Every morning starts in a similar fashion. I snooze through a couple alarms then I do my bible study in bed along with praying for people/circumstances and whatever else is on my mind. Doing this in the morning helps to settle my heart and soul before jumping out of bed and into my day. If I am fortunate and don’t have anything to rush off to, then I take extra long in this grounding routine and sometimes going further to write those thoughts and prayers into future blog posts before I go off to the hustle.
For the last year and a half, part of this morning practice has included reading a Psalm a day on top of whatever other study I’m doing. I love the Psalms because they are filled with this raw, candid emotion. The author screaming out how much life sucks or how he’s mad at the world, and even many times how he just doesn’t understand why life is the way it is. It resonates with me that, like the author of Psalms, I can be honest with God and that He doesn’t retaliate against my pain, my questions, or even against my complaints.
I’m back towards the beginning again and in reading Psalm 22 this verse stood out, “Yet you are he who took me from the womb, you made me trust you at my mother’s breast” (Psalm 22:9, ESV). The whole verse evokes a picture of God taking me out of my own safe place and into the world around me, a world where I need to depend on others and exhibit trust.
Trust is such an important facet of our lives and value systems. We would say that integrity, dependability, and honesty are things that we value in a person’s character as well as something we want for ourselves. And from our earliest moments we are reliant on trust for our well-being and survival, which is probably why it makes it so hard when the people we care most about or are closest to us betray our trust and hurt us.
From my last post in talking about the abuse I went through growing up, working through my trust issues has come up more than a few times. As a result of this upbringing, I’m always kind of waiting for stuff to go south either with relationships or just with stuff in life. I question when things are too good because in the back of my mind I am anticipating and preparing myself for when they go bad.
That could totally just be me, but I think in varying degrees we each experience this thought process. And no I don’t go around in a state of not trusting anyone, that’s silly. But I think I operate in this funny middle ground of wanting to trust people but doubting whether people can be trusted. Does that make sense?
I am a fan of the show Survivor and have watched almost every single season since it started, minus a couple when I didn’t have access to a television. It is always so fascinating to me the dynamics of trust that happens within game play. Particularly when players doubt another player because they know that person is unreliable. But they still have to trust in their word or character to advance in the game or collaborate for immunity from being voted off the tribe.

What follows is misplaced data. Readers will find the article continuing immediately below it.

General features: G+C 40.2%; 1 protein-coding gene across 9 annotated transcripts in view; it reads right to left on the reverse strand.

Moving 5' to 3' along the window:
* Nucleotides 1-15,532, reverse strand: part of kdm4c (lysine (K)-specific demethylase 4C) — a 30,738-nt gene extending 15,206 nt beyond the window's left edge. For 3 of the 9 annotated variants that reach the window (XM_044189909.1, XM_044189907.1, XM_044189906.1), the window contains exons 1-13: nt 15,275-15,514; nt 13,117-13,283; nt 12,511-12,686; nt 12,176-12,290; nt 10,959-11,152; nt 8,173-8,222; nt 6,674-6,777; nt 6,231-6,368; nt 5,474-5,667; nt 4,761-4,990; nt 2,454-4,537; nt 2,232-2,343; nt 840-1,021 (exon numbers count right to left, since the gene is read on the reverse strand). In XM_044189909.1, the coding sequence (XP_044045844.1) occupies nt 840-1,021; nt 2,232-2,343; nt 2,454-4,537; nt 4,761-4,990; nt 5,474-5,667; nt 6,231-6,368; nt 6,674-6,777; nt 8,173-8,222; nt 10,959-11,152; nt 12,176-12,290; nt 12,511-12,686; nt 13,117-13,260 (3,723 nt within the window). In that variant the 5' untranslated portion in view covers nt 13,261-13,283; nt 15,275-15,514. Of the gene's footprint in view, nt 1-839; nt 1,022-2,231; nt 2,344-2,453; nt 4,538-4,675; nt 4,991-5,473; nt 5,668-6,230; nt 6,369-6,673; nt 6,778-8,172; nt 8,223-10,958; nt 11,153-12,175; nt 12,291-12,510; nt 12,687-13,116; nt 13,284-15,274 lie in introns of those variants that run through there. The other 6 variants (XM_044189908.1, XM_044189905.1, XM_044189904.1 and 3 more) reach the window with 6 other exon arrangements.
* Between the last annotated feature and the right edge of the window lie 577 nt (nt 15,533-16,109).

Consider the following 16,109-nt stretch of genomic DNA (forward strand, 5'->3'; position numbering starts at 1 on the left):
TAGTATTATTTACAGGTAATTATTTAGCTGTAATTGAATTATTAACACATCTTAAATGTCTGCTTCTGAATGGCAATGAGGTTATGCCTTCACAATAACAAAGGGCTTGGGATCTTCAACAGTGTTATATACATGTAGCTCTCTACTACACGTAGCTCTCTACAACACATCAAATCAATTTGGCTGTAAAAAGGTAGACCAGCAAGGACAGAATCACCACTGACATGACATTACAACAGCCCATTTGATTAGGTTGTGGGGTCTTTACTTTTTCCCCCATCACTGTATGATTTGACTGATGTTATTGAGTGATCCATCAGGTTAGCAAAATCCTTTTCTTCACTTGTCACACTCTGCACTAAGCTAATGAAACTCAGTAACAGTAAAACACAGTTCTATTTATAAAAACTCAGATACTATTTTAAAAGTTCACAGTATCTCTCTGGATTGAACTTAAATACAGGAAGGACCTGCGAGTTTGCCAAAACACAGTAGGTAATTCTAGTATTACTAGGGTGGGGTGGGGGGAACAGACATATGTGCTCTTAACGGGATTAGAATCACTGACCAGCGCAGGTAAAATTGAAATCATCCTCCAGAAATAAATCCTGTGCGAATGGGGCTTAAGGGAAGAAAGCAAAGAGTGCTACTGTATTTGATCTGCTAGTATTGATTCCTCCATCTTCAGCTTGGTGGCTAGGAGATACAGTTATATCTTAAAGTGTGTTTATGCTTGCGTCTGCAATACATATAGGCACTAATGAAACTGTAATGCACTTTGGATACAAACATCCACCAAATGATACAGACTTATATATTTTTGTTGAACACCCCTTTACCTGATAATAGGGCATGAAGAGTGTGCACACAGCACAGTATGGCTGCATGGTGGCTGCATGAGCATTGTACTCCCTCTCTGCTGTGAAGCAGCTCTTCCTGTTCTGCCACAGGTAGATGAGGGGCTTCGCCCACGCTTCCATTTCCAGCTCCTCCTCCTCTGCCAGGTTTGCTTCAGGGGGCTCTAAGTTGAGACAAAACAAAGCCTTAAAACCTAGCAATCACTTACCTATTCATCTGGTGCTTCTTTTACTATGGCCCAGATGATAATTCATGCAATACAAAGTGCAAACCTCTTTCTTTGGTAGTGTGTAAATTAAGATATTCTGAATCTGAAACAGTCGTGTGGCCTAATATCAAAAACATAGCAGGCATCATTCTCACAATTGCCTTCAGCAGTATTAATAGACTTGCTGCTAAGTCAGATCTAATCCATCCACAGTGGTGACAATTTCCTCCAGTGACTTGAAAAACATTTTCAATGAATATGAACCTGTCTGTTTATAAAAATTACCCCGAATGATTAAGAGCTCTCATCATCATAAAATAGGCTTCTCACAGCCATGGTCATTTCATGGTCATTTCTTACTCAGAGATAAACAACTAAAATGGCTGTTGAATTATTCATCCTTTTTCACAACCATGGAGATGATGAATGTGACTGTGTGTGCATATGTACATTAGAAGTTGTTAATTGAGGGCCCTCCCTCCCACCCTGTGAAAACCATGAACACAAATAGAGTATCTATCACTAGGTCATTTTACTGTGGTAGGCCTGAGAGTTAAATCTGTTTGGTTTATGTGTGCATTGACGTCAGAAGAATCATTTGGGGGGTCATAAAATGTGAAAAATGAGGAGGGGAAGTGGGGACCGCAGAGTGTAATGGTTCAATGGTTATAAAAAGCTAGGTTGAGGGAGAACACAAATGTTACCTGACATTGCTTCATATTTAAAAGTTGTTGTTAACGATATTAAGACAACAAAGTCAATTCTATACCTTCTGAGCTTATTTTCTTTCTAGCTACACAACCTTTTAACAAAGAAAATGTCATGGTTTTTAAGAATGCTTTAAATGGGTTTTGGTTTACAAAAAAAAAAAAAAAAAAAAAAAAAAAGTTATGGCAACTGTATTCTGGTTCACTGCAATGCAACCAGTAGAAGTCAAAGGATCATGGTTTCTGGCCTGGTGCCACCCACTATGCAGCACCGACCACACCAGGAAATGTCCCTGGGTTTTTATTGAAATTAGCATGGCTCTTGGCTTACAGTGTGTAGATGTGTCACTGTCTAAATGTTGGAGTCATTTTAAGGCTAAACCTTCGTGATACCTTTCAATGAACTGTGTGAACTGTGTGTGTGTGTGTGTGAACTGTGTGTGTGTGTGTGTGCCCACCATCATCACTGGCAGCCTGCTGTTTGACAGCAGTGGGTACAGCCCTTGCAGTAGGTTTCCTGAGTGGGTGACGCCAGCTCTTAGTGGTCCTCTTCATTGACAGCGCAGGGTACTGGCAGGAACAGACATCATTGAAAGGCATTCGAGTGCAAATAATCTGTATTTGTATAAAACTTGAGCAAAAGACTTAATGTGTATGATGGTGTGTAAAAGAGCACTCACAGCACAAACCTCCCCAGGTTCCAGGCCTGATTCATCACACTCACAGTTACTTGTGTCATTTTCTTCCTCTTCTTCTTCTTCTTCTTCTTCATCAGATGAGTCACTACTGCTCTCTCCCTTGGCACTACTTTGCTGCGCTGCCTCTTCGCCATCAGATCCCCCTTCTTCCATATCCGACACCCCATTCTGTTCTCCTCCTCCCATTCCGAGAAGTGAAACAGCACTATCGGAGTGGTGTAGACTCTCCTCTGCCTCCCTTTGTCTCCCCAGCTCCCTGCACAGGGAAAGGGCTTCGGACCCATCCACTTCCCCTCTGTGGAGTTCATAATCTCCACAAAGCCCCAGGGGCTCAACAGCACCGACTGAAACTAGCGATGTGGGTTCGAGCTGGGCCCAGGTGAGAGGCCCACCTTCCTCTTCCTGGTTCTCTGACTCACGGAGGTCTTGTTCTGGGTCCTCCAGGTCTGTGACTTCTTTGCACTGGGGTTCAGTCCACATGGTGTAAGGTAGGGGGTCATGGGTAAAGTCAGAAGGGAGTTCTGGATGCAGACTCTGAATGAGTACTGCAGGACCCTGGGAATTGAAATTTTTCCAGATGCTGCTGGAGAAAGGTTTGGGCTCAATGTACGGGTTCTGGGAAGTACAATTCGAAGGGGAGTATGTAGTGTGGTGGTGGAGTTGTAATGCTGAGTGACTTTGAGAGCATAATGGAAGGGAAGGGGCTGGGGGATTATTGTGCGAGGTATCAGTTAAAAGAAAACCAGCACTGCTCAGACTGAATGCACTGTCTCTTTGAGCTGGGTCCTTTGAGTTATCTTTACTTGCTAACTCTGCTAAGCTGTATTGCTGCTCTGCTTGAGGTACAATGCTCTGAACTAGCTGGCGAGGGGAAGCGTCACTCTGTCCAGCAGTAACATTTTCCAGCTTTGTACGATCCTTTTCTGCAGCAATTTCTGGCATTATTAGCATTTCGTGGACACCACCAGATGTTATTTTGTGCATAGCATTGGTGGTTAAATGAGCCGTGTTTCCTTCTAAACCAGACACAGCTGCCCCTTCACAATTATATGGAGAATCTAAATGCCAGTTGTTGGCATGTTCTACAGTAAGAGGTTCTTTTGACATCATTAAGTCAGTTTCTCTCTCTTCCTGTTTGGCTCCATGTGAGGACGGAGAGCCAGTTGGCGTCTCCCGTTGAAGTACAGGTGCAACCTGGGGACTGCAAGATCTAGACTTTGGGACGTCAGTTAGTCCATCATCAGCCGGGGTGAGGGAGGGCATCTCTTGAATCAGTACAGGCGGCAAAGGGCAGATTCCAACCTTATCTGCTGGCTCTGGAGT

Every season Jeff Probst (the host of the show) comments on the paranoia that sets in when you play the game—both within the tribe and in individual decisions, knowing you have to trust others but always being on your guard that you may be blindsided in a vote. Contestants are always talking about the emotional drain that it takes to be involved in the dynamics of the game when trust is questionable.
That is true in our daily lives as we enter into relationships with people and have to navigate the same issue. The hyper-vigilance we exhibit to protect ourselves from being hurt or blindsided is exhausting and in all honesty, lonely. But on the flip side, there is effort in building trust with someone, starting from square one and moving forward. It seems like more of a daunting task when you have been hurt before and are trying to not hold them to those same experiences.
The easy Christian response when reading Psalm 22:9 is that I’m not so much trusting people, as much as I am exhibiting trust in God. Please hear me in the most loving way if you said that initially when reading this post…stop it, that’s annoying. Yes, I need to have complete trust in God—and yes, maybe I do need to have more faith in general (Mark 9:24 y’all) but it’s not an either/or situation. We have to trust God as well as people, both for us to have good interpersonal relationships and for our own sanity.
But I also live in a reality where that is easier said than done. Trust is hard and I wish I could sit here and tell you that I’ve figured it out for us both. Sadly, I’m still working on it. But here is what I have so far.
Unlike Survivor I don’t want to go through life with an outwit, outlast, and outplay mentality where I am making superficial & shady alliances to get through the game. I want to be in collaborative relationships where my guard is down and we are each seeking to grow into who we are made to be, seeing success to those ends. That means I let people in (not in unhealthy ways) knowing that they are going to mess up but choosing to have hope in how I will be made different, perhaps better, as a result of our interactions.
Trust is letting people in and in some ways not letting our past relationships dictate our future ones—putting faith in God AND in people. So pray that I can, we can, do that better today than we did yesterday.
Until next time…Live as a Masterpiece!